Introduction Bacterial translocation and endotoxaemia are important in the pathogenesis of neutrophil dysfunction in cirrhosis. At present, it is not clear whether systemic endotoxaemia occurs as a consequence of a defect at the gut barrier interface or diminished hepatic function and associated portosystemic shunting.
Aim The aims of this study were (1) to quantify the degree of portal endotoxaemia and the contribution of the liver in the regulation of systemic endotoxin (ET) levels, (2) to determine intestinal production of cytokines and adhesion molecules and (3) to determine whether the portal and hepatic milieu modulates neutrophil function.
Method 12 patients with cirrhosis (54±3.2 yr, Pugh 10.2±1.0, eight male, four female) were studied prior to and 1-h after TIPSS insertion. Blood was sampled from the artery, hepatic vein (HV), portal vein (PV) and its tributaries. PV blood was sampled before insertion of the TIPSS. Endotoxin (ET) (LAL assay), LBP, BPI, IL-6, IL-10, TNFR55, TNFR75, sICAM and sELAM (using ELISA) were measured. Neutrophil respiratory burst and phagocytosis was measured using FACS in neutrophils derived from the HV and PV, prior to and following cross-incubation with PV and HV plasma, respectively.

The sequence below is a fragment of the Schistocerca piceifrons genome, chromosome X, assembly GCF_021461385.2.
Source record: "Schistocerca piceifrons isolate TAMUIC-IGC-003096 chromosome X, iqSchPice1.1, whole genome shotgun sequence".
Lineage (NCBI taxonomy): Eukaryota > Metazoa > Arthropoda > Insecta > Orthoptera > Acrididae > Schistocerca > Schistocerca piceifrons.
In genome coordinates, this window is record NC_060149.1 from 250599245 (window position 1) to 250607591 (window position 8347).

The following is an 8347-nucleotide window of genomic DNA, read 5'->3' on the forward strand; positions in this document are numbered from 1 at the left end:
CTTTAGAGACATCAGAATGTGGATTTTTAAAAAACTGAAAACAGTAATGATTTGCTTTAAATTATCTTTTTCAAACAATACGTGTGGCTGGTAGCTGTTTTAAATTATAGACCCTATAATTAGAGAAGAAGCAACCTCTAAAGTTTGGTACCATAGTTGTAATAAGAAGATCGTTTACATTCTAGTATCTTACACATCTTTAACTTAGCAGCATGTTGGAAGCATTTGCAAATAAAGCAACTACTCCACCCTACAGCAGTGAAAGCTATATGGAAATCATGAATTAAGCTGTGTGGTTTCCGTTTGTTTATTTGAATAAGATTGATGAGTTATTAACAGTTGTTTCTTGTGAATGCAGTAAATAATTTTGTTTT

Results TIPSS insertion resulted in a significant increase in arterial ET levels from 0.08±0.02 to 0.19±0.02 EU/ml (p=0.0001). Mean ET levels in the PV and HV pre-TIPSS insertion were 0.22±0.02 and 0.04±0.02 EU/ml respectively. Transintestinal (TI) and transhepatic (TH) ET fractional extraction (FE) rates were 2.7±0.7 and −0.5±0.06, respectively. HV neutrophil resting burst was significantly increased from 52±5.3 to 78±4.5% after incubation with PV plasma (p<0.0001). Conversely PV neutrophil resting burst was significantly reduced from 85±3.5 to 60±5.3% (p<0.0001) after incubation with HV plasma. Positive intestinal FE rates were observed most markedly with BPI, IL-6 and IL-10. Neutrophil phagocytosis was reduced post-TIPSS from 66±7.5 to 42±6.5% (p=0.0004) and resting burst increased from 62±5.6 to 87±2.8% (p=0.0001).
Conclusion This study provides direct evidence for portal endotoxaemia in cirrhosis. The data suggest that the liver is responsible for compartmentalising ET and associated neutrophil dysfunction within the portal circulation. Intestinal production of IL-6 and IL-10 was also demonstrated. TIPSS insertion disturbs this compartmentalisation and exposes the systemic circulation to portal endotoxaemia. Strategies to diminish portal endotoxaemia or enhance hepatic ET clearance capacity are important therapeutic targets to minimise neutrophil dysfunction in cirrhosis.
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